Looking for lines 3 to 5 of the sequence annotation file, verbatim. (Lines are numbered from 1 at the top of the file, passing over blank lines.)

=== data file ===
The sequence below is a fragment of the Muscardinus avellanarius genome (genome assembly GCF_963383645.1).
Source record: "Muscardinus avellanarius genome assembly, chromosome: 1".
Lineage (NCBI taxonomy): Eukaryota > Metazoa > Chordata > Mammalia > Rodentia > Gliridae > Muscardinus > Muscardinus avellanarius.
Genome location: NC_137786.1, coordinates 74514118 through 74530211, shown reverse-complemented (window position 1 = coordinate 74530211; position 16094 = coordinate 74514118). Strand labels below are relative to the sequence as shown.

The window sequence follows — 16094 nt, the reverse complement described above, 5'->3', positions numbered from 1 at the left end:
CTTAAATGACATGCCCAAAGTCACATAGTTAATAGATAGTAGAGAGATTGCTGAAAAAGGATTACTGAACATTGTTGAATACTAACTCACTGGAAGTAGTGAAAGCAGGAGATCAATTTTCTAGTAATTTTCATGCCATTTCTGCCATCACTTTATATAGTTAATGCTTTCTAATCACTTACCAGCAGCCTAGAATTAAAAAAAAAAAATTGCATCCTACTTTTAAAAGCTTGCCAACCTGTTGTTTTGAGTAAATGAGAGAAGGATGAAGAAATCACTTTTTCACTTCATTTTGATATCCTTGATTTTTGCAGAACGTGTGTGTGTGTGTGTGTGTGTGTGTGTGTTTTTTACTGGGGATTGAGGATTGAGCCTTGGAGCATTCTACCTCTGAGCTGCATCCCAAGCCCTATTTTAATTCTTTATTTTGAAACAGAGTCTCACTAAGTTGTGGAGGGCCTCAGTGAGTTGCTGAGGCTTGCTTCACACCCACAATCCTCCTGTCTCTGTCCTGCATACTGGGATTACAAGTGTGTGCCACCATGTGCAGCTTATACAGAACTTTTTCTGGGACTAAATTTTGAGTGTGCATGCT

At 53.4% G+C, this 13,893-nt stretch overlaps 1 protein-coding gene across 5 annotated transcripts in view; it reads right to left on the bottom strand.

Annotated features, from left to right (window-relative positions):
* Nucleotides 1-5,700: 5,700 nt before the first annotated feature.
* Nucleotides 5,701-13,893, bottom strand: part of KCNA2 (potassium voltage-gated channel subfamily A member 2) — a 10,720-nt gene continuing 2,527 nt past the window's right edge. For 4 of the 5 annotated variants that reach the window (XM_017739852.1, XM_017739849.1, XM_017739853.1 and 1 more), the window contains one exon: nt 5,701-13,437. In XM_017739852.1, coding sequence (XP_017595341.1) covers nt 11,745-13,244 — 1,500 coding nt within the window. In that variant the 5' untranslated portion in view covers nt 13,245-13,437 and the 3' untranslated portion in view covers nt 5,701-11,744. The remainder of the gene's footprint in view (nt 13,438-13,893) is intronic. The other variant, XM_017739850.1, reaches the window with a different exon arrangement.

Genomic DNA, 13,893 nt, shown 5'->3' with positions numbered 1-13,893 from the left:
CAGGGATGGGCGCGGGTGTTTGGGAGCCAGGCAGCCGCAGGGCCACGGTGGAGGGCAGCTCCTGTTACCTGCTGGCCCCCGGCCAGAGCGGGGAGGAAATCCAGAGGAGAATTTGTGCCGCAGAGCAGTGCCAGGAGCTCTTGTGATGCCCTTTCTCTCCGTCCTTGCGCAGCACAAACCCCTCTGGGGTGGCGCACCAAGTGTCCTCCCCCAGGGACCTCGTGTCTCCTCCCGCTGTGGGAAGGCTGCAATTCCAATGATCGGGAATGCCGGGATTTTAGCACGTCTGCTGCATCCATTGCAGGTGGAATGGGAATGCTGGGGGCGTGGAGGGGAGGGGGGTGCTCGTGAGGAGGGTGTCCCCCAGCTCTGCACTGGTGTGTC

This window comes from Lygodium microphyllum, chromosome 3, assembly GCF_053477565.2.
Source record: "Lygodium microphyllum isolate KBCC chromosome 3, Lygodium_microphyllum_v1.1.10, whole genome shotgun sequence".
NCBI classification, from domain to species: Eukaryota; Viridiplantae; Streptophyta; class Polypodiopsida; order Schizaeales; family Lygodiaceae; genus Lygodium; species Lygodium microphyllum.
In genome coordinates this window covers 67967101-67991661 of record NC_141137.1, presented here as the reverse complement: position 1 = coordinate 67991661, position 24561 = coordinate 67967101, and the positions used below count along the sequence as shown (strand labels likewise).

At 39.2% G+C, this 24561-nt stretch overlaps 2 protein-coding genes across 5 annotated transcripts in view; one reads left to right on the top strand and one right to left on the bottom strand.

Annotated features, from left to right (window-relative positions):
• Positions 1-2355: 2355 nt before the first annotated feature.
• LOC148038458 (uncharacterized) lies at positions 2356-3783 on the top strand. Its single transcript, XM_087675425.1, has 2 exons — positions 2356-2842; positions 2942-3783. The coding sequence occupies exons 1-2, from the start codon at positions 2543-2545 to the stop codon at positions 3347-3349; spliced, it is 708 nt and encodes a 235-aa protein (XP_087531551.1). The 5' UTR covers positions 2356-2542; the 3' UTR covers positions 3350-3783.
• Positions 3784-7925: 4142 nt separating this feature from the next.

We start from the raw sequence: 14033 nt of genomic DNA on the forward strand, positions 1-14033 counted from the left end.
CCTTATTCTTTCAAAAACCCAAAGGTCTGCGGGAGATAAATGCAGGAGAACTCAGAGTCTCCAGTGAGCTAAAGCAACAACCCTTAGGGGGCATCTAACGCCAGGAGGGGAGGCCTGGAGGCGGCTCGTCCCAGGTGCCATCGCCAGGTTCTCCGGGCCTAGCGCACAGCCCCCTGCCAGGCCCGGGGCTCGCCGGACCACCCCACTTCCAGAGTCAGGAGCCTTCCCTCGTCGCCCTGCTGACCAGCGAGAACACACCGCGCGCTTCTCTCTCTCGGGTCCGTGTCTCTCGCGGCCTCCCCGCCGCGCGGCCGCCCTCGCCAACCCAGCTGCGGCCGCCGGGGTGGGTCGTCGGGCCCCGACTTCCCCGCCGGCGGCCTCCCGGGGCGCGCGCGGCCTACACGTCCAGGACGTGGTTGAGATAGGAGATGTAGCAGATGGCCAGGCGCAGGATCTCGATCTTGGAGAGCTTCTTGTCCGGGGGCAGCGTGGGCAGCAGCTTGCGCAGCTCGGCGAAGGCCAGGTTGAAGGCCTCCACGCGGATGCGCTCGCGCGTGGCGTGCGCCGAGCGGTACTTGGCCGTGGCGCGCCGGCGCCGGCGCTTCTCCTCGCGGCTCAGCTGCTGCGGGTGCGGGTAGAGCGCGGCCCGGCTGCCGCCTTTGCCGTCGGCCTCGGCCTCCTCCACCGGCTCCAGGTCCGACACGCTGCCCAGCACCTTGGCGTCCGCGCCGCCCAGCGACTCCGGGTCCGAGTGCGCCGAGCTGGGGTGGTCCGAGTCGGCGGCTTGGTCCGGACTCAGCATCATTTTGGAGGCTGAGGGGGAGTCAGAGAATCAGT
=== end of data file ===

Lineage (NCBI taxonomy): Eukaryota > Metazoa > Chordata > Mammalia > Rodentia > Gliridae > Muscardinus > Muscardinus avellanarius.
Genome location: NC_137786.1, coordinates 74514118 through 74530211, shown reverse-complemented (window position 1 = coordinate 74530211; position 16094 = coordinate 74514118). Strand labels below are relative to the sequence as shown.

The window sequence follows — 16094 nt, the reverse complement described above, 5'->3', positions numbered from 1 at the left end: